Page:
The frequency with which your cat urinates is a good indicator of his general health. If you notice a marked change in the frequency of urination of your cat, take him to your veterinarian for a check-over without delay, in case it is indicative of a serious underlying health problem.
Healthy Urination Frequency
Some cats urinate more frequently than others; what matters is that your cat's pattern of urination remains constant and that the cat doesn't seem troubled when he passes water. The main factor affecting frequency of cat urination is diet; if you feed mostly a wet diet it's natural your cat will urinate more, so if you've changed his diet from wet to dry, it's natural his urination frequency changes. Therefore, there's no "healthy" urination frequency, so just look out for changes.
Warning signs are often a combination of how often cats urinate and other symptoms. A cat with constantly wet "trousers", a cat struggling to pass urine or a cat only passing small amounts may have kidney disease, or a urinary tract infection or blockage. Take him to your vet right away; urinary tract infections, especially in males, are serious. Blockages can kill within two days. If a cat cries, passes blood, seems uncomfortable, or passes very concentrated urine--again often combined with more frequent attempts to pass water--there's also a problem needing a vet. A cat urinating frequently but without associated pain or straining may have thyroid issues or diabetes.
Tips for Healthy Urination Frequency
Male cats should be castrated when approaching sexual maturity. This prevents territorial "spraying." Many owners confuse this with too-frequent urination. Your cat needs plenty of fresh water which must be given daily in clean bowls. Water fountains encourage cats to increase water intake, as cats love running water. Exercise encourages good urination frequency and general good health. Fat, lazy cats often develop urinary tract issues.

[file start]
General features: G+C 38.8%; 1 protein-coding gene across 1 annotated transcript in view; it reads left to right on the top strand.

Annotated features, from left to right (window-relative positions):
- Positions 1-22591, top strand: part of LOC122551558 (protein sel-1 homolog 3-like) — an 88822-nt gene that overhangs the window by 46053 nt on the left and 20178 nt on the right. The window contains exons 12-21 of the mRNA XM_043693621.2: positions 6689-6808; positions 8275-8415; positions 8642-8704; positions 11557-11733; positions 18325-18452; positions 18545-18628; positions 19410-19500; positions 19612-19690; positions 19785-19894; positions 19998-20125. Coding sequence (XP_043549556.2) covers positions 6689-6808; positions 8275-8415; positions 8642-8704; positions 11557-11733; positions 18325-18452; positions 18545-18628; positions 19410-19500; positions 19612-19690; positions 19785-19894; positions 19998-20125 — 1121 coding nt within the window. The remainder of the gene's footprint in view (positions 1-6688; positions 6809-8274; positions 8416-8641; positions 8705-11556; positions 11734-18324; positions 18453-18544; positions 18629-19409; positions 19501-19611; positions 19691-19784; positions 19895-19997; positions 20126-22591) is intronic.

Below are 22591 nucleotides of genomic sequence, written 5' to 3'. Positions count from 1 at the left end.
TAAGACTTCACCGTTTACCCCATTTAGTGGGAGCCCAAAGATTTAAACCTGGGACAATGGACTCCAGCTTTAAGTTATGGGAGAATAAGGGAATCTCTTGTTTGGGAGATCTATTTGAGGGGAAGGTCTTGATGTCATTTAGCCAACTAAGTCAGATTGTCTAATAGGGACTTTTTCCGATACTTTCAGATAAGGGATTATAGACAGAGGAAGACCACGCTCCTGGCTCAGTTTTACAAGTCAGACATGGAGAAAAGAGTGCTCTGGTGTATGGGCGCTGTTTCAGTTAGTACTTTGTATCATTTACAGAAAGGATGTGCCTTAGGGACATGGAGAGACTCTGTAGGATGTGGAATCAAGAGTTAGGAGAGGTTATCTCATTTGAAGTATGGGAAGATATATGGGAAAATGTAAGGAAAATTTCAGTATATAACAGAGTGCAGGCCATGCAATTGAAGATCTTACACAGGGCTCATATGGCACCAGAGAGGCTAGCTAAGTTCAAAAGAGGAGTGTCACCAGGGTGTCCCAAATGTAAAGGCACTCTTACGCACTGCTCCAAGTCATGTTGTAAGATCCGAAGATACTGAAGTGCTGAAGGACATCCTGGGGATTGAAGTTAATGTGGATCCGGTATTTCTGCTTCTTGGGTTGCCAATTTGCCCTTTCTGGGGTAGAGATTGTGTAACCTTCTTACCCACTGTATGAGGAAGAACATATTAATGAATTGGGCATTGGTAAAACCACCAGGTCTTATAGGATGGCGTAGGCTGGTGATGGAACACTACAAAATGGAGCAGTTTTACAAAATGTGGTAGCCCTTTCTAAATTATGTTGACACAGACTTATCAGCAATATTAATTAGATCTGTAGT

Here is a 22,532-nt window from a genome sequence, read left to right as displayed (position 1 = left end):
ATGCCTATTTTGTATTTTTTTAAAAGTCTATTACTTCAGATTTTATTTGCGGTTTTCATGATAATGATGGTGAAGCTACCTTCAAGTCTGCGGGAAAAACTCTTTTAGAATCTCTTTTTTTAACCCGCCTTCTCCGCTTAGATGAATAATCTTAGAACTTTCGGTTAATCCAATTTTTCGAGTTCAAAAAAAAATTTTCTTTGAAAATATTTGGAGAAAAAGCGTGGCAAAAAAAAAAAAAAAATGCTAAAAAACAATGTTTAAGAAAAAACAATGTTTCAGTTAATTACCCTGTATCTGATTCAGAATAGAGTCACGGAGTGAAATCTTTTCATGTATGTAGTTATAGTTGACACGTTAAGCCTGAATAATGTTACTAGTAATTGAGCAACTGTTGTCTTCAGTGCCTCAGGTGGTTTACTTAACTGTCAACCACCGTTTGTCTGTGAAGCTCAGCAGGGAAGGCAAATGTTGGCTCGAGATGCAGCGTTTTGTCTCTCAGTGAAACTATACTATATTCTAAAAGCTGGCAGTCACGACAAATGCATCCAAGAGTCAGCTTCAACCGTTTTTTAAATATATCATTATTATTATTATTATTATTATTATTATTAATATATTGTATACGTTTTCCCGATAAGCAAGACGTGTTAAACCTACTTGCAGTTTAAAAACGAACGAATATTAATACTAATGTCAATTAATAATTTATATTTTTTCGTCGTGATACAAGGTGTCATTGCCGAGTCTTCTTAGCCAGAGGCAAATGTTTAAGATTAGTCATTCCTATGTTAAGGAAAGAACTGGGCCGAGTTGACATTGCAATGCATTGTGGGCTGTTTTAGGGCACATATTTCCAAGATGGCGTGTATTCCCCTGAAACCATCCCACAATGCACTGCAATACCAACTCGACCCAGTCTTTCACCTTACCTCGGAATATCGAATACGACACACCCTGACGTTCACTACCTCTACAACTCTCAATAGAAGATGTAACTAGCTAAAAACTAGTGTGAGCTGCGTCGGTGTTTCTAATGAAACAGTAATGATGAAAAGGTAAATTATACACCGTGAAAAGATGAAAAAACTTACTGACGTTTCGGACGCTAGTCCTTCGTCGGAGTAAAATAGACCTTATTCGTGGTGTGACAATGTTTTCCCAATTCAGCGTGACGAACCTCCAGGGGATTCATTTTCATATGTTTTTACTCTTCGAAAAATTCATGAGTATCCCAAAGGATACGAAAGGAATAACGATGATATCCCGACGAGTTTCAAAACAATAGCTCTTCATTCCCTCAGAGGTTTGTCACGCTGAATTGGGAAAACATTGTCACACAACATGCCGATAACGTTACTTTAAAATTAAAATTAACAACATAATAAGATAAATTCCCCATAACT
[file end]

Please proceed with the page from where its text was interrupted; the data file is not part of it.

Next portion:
Foods for Healthy, Frequent Urination
Encourage frequent urination by feeding a quality diet. This is especially important as cats get older and kidneys deteriorate. Cook fresh poultry-based wet foods. Simmer chicken in a pan of water, without additives. Give the cat the chicken broth mixed with his dried feed; he'll need to acclimate slowly. Use quality wet feeds too. Cats with diagnosed urinary tract problems need a special veterinary diet.
Cats whose frequent urination is diagnosed as having a physiological cause need treatment. Kidney disease is likely to be treated with a lifelong kidney-specialist diet, and possibly medication. Urinary tract infection may necessitate antibiotics and possibly catheterization at the vets to help the cat pass water. It's important he empties his bladder fully to prevent infection. Irritation of the bladder lining is treated by medication. Diagnosis of thyroid problems or diabetes usually means lifelong medication.